I went to work with coffee in my mug and now there’s coffee on my shirt and when I got to the meeting this morning I tripped on the computer cord and now the servers are down and it botched this month’s invoices and I could tell I was going to be dealing with terrible, horrible, no good, very bad data. Coming down with “a case of the Mondays” always brings to mind the mantra from Judith Viorst’s “perennially popular” children’s book.

How often is this experienced in your small business? How often do you encounter a domino effect of problems that escalate due to inaccurate or misread data? So many people use Microsoft Excel as an instrument for analytics, data communication, and forecasting, but due to its simplistic design it is difficult – if not entirely impossible – to maintain a joint functionality that allows for these analytics. As David Essex points out in his blog post, the tech world is realizing that Excel is well on its way to being considered obsolete, and that “with Excel, the data is only as good as it’s last import.”

Essex maintains that Excel is the “tool of individuals,” and hasn’t lost its appeal in regard to calculations and formulaic data entry. However, with the many funnels needed for today’s data maintenance, Excel simply cannot cut it. Excel is designed for one type of equation, not changeable entries. Due to this, users try to break down their data into segments to make it more manageable. Still, the extra time it takes to conserve these smaller reports in turn means more cost to your company.

Bernard Marr of Forbes gives us 5 Reasons Why we would want to avoid using Excel as it enters its “awkward teenage years”:

  1. Employees outside of the data analysts bubble are usually confused or intimidated by Excel.
  2. Important data may be hidden inside the anonymity of the spreadsheet. Visual analytics, such as the platform designed by Qlik, can help weed out the vital information from the useless.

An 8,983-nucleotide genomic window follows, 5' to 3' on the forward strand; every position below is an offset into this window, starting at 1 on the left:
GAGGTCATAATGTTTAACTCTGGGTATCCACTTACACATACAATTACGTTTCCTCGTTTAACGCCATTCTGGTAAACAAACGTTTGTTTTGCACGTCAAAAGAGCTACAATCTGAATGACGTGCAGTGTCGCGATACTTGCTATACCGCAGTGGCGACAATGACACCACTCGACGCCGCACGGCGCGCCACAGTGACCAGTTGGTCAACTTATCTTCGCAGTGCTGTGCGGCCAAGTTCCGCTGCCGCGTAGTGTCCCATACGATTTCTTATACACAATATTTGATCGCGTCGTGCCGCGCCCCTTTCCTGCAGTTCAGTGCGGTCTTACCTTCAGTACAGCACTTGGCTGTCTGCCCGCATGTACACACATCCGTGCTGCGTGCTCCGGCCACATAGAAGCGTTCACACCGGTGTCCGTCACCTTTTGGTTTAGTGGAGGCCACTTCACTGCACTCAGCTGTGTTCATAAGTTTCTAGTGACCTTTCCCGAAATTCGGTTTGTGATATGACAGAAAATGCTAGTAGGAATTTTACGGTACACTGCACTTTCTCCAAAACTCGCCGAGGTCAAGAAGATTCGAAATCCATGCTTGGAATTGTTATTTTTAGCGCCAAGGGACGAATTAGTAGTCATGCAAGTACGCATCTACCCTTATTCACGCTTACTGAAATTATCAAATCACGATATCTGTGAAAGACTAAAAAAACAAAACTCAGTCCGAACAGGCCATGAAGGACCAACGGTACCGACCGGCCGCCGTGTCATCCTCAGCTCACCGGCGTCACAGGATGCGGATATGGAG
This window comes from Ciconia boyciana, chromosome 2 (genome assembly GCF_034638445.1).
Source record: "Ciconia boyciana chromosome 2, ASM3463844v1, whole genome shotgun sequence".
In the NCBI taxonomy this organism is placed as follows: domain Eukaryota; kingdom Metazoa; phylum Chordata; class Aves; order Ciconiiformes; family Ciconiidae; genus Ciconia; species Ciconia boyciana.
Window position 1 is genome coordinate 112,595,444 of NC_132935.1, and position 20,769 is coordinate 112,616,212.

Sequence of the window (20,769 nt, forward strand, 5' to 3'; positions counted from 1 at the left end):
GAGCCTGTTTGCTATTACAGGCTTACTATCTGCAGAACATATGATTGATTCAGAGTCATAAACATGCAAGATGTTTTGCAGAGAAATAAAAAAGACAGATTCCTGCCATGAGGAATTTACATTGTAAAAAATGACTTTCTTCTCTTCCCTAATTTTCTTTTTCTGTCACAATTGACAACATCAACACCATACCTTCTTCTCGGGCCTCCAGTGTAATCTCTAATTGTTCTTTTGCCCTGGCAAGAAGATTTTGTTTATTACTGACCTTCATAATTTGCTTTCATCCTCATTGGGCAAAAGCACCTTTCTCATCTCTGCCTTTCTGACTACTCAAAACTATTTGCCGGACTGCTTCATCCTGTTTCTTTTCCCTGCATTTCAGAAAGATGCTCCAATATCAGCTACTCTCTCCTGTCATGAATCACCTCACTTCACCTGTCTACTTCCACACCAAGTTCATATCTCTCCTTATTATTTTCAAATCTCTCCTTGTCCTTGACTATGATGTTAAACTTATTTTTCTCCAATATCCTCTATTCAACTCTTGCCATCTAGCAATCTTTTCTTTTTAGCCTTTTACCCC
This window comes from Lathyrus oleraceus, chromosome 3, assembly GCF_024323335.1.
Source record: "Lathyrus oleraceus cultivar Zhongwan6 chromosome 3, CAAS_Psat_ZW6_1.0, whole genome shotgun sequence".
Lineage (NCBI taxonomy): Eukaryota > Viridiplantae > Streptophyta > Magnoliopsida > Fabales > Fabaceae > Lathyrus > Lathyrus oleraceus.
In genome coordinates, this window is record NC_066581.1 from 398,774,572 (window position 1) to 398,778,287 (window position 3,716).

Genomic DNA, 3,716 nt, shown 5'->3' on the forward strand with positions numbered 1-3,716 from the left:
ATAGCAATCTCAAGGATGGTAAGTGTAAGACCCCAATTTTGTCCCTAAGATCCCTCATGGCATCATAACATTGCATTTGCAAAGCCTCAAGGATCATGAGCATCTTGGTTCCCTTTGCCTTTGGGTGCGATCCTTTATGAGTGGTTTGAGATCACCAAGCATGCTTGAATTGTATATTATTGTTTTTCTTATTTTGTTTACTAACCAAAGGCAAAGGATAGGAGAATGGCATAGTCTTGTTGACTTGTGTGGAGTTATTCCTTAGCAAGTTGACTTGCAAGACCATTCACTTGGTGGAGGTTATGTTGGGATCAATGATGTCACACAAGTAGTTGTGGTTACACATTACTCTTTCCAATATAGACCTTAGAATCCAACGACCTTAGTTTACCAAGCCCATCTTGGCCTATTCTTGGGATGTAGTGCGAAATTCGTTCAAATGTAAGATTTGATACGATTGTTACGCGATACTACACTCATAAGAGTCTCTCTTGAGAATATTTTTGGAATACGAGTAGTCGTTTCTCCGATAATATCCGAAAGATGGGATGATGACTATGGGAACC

3. Far too many errors in analysis. Transferring data from an Excel spreadsheet to the friendlier readability of charts and graphs almost always warps the data and leads to poorly made decisions.
  4. Spreadsheets “update” in order to protect the size of the document, but it results in losing the organization’s historical data.
  5. Despite the value of cloud computing, sharing Excel documents is difficult because Excel data is rarely “real time.”

Feeling confused as to why anyone is still living in “Excel Hell” ? Business Intelligence solutions exist to organize muddled data and visual analytics present information to users clearly, eliminating miscalculated or misread results. As organizations grow and change, so do their data conservation needs, and all businesses rely on this information to make important decisions. For example, Qlik platforms use visual analytics that are customizable to provide the best experience for the user.

“Unlike most tools that are limited by predefined hierarchies or preconceived notions of how data should be related, Qlik lets you finally understand and explore how it truly is related. Trust your data. Trust your decisions.”

Essex reminds that software vendors all have the same goal: getting enterprises off Excel and onto a more collaborative, data-savvy platform for their most critical financial needs. Keep BI solutions in mind the next time you find yourself wading through terrible, no good, very bad data.

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